Now as I am writing this particular piece coming out the other side of winter and looking forward to a downhill run to summer, I’ll pick up on the subject of beach huts. Rochford doesn’t have beach huts of course because the little piece of flat bank alongside the Roche that I’ve heard referred to as ‘Rochford beach’ is hardly big enough to set up three deckchairs, let alone a beach hut or three, but go to Southend, east of the pier area and it’s a completely different thing. My wife and I were walking that beach not long back and we did take note of the huts that stretch from Southend, along Thorpe Bay frontage and along to Shoebury. There are, I suggest, two main classifications for beach huts. First there is beach or promenade.
On the beach they vary again, depending on the shelving of the beach, between ones whose door opens straight onto the beach and others who seem to be mini-
The second classification is quality of maintenance. Huts vary from the utterly run down (where the owner obviously believes that rustic means dilapidated) to the super-
As this is an article for Silver Surfers it usually has an historical dimension to it and in this case I would suggest that beach huts are one of the few enduring and unchanging features of life in our time. They were here sixty years ago and if you do a Google search and take in ‘bathing machines’ they go back some two hundred and fifty years, so they were certainly here when you and I were children.
Despite what the book says, whether beach huts are a uniquely British thing is questionable. I have managed to find photos of beach huts looking like ours in France, Australia and Sweden, but again a Google search for ‘Beach Huts around the World’ brings up some amazing pictures from Bora Bora, Goa, the Cook Islands and many more, but none of the “15 most beautiful beach huts of the world” look anything like our humble shed on the foreshore.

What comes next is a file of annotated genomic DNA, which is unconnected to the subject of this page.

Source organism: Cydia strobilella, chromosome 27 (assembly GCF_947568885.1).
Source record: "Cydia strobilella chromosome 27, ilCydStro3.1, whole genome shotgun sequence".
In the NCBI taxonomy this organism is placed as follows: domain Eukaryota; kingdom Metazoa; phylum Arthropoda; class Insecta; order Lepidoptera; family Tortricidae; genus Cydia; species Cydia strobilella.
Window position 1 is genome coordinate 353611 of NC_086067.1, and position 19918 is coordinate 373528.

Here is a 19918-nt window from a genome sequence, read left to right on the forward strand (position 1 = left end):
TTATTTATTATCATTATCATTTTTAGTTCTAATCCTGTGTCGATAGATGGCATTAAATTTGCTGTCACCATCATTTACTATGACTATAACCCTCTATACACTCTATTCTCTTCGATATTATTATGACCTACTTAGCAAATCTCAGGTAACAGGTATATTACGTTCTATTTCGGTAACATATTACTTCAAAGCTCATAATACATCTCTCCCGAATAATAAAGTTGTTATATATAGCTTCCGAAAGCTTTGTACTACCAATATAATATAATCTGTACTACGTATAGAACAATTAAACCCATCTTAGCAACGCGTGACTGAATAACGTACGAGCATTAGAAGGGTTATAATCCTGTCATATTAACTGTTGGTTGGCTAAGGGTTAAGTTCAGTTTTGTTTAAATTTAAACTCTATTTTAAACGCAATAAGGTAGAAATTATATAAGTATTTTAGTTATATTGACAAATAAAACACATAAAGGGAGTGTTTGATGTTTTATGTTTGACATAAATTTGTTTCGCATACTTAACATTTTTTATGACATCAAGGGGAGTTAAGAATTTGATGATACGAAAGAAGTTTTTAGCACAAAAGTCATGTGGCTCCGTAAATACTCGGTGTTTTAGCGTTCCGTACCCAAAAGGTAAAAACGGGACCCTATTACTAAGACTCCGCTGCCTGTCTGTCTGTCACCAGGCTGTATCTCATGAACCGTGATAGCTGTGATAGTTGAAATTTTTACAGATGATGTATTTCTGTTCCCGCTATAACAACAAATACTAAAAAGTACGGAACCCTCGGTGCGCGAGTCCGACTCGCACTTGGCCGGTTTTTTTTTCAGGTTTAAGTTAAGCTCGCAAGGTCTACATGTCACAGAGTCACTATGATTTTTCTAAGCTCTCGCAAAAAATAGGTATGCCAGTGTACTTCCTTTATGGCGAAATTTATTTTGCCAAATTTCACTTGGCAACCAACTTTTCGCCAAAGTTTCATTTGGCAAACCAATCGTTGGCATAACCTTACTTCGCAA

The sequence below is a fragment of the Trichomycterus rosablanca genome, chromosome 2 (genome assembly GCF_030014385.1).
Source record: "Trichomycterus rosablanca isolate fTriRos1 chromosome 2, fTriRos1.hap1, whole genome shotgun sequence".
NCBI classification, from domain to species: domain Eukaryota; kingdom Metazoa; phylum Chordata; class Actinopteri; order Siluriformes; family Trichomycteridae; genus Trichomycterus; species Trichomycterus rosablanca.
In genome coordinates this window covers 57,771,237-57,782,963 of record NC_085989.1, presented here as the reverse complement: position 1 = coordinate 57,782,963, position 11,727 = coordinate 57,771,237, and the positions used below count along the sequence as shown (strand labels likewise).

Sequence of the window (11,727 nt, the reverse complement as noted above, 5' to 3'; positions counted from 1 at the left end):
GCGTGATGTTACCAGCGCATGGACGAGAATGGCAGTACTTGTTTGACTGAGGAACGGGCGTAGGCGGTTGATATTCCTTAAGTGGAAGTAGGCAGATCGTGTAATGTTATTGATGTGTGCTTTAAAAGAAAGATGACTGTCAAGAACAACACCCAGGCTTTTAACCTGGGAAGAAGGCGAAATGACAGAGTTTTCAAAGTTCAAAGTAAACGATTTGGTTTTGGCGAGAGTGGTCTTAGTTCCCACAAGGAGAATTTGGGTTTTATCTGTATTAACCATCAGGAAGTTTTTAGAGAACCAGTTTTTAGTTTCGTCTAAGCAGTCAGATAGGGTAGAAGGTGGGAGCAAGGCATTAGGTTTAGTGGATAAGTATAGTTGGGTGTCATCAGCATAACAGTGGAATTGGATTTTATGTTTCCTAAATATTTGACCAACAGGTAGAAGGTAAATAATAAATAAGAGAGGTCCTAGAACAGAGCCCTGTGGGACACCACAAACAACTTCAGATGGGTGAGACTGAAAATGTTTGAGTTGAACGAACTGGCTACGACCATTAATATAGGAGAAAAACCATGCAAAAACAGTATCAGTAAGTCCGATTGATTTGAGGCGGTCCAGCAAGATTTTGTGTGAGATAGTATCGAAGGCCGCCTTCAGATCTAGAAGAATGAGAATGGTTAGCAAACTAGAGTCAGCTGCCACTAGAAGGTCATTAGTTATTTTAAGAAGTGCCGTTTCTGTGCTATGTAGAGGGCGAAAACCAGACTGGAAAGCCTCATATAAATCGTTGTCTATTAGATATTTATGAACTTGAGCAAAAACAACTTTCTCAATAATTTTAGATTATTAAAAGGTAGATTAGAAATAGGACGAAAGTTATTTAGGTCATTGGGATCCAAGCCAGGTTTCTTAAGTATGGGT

That’s what we relish, because we like sheds, pure and simple, a shed where we can potter on the beach, where perhaps we can store a couple of deck-
Although you never actually own the land on which they sit, I still wonder if they are part of that mind-
So, we might be tempted to wonder, why even bother to write about them here? The answer has got to be, because they exist and are part of the British psyche and so many people have them. Is my childhood full of them? No, I’ve seen them and taken them for granted. They are a bit like telephone boxes – just there, but unlike telephone boxes they are not going out of fashion, indeed quite the contrary. They may not feature in our own experience but they do in some people’s lives. I said I couldn’t find traditional quotes but here is a comment I came across from an owner of a beach hut:
“It does not even boast the comforts of a caravan. But I love it. I love it for its proximity to the sea, for the multitude of happy memories invested in it, and for its sheer, sturdy, no-
And then from a gem of an article in the Guardian, ‘The joy of beach huts’, by Julie Myerson which conveys infinitely more than I can do:
“Walking along the prom at Southwold now on a hot summer's day, I watch the people who get to play house in those little painted huts. Brewing tea. Reading books. Drying their feet. Standing in a dripping wet swimsuit on a sandy wooden floor and reaching for a sea-
So you may not have one but don’t these two quotes stir something of the great outdoors in you? You don’t own a beach hut? Well how about a garden shed? You’d be surprised at the romanticism that can be conjured up by a properly sited garden shed. Garden sheds are for the older generation, places for pottering and pondering, planning or procrastinating.
Let’s conclude by one final quote from that Guardian article: “maybe that's what the dream of a beach hut most pungently stands for. The possibility – and the implied freedom – of temporariness. The idea that we can escape from our real lives for even the briefest of times – just for a day – and set up camp somewhere else. By the sea. With almost nothing but ourselves and a windbreak and those we love.”
As I said, if you haven’t a beach hut, you can still achieve a lot with a garden shed. It’s never too late to start, and when you fully enter into the experience you’ll add to the definitions of your identity, “and I’m a beach hut owner” or, “and I am a fully experienced shed owner!”